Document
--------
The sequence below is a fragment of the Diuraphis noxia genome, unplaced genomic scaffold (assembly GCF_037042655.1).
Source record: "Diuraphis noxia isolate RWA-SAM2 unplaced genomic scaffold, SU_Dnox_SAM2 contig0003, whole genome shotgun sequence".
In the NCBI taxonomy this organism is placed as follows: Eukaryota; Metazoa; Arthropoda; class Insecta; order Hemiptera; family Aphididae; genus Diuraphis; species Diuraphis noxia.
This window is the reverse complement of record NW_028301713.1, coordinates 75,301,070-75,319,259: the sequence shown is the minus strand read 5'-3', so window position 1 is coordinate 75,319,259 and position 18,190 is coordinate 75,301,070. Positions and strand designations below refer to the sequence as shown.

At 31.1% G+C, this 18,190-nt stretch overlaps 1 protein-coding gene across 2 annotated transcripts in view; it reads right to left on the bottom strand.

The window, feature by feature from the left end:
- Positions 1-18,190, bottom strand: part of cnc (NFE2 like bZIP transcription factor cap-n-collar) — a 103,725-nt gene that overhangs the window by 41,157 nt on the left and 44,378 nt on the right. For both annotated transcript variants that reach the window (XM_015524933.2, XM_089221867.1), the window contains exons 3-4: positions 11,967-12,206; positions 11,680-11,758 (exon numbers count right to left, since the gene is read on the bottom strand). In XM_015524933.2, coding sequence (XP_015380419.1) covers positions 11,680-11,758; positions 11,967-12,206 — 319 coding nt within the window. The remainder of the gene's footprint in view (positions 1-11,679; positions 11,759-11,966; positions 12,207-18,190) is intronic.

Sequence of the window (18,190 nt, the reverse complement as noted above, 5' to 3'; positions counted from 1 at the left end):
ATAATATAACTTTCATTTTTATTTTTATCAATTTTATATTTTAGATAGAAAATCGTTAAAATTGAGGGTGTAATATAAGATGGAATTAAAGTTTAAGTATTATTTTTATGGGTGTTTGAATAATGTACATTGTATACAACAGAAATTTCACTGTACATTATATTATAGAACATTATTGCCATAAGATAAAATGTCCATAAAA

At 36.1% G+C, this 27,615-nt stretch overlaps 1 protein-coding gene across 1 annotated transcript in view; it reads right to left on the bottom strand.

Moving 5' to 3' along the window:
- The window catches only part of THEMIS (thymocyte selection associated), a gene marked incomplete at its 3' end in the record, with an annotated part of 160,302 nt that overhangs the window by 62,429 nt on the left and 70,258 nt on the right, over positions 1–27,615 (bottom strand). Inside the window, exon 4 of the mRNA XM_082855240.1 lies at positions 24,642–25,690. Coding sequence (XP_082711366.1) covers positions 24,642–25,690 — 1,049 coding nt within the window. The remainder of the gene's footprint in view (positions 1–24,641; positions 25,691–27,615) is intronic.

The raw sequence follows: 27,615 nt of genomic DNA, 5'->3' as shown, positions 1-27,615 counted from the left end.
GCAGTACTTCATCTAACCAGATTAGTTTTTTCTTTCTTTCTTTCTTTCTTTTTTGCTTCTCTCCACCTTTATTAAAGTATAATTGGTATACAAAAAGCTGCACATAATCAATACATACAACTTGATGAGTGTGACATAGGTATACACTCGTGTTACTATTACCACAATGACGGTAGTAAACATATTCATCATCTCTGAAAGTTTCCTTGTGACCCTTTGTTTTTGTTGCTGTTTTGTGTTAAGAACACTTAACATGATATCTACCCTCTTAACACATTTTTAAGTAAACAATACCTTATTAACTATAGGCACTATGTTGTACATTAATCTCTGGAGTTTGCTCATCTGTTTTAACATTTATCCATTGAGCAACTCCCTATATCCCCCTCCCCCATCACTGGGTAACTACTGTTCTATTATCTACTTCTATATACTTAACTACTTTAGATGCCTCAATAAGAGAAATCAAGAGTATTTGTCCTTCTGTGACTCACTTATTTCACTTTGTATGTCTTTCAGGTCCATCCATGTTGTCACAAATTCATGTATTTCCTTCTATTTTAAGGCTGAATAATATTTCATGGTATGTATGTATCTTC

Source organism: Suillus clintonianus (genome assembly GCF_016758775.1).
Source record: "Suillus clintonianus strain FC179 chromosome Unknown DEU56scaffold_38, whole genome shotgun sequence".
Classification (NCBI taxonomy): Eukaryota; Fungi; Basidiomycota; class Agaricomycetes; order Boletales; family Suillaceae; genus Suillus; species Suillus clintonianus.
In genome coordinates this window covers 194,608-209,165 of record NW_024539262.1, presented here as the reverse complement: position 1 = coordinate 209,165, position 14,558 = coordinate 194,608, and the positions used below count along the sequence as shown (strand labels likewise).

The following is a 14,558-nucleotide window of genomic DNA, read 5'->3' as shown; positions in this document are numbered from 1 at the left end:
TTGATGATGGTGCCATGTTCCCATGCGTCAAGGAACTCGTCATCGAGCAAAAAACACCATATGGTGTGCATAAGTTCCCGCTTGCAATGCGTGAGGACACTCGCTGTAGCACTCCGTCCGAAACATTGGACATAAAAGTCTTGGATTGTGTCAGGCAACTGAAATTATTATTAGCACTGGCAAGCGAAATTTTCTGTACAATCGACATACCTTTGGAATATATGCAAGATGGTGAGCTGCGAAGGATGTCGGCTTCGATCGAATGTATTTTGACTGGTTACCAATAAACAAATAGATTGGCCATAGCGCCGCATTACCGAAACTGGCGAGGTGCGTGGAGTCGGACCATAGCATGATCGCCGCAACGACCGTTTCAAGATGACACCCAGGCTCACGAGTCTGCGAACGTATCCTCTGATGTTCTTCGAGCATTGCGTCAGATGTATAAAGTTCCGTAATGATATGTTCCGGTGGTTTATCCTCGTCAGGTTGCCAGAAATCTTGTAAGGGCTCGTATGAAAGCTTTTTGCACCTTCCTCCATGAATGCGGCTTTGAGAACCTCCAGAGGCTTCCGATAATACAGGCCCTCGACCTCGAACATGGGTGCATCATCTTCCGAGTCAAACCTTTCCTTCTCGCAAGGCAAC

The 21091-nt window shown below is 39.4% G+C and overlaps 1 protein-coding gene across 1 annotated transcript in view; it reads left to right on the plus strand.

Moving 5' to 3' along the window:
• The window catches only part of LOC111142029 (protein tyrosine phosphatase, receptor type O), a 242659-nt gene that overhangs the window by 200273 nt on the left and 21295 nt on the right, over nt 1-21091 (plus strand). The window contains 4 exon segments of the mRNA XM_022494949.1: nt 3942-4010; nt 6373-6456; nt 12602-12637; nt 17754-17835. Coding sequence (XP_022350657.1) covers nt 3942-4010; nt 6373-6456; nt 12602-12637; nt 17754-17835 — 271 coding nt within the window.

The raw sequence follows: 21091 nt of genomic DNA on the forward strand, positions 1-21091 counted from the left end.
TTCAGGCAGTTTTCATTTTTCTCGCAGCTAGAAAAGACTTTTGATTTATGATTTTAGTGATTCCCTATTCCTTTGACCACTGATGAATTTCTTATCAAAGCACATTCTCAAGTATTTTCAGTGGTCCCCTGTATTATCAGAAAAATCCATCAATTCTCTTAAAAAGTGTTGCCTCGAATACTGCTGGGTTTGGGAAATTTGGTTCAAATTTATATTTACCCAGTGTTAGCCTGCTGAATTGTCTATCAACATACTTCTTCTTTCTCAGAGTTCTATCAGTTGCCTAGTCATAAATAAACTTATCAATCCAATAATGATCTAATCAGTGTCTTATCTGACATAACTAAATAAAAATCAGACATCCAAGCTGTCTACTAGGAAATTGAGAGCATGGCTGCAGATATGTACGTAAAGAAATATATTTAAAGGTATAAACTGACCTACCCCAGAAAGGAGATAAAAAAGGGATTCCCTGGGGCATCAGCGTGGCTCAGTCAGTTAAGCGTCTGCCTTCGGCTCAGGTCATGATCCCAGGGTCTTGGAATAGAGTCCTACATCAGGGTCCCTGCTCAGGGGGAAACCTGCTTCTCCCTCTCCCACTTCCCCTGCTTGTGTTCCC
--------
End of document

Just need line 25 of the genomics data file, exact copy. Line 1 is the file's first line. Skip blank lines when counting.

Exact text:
TTCAGGCAGTTTTCATTTTTCTCGCAGCTAGAAAAGACTTTTGATTTATGATTTTAGTGATTCCCTATTCCTTTGACCACTGATGAATTTCTTATCAAAGCACATTCTCAAGTATTTTCAGTGGTCCCCTGTATTATCAGAAAAATCCATCAATTCTCTTAAAAAGTGTTGCCTCGAATACTGCTGGGTTTGGGAAATTTGGTTCAAATTTATATTTACCCAGTGTTAGCCTGCTGAATTGTCTATCAACATACTTCTTCTTTCTCAGAGTTCTATCAGTTGCCTAGTCATAAATAAACTTATCAATCCAATAATGATCTAATCAGTGTCTTATCTGACATAACTAAATAAAAATCAGACATCCAAGCTGTCTACTAGGAAATTGAGAGCATGGCTGCAGATATGTACGTAAAGAAATATATTTAAAGGTATAAACTGACCTACCCCAGAAAGGAGATAAAAAAGGGATTCCCTGGGGCATCAGCGTGGCTCAGTCAGTTAAGCGTCTGCCTTCGGCTCAGGTCATGATCCCAGGGTCTTGGAATAGAGTCCTACATCAGGGTCCCTGCTCAGGGGGAAACCTGCTTCTCCCTCTCCCACTTCCCCTGCTTGTGTTCCC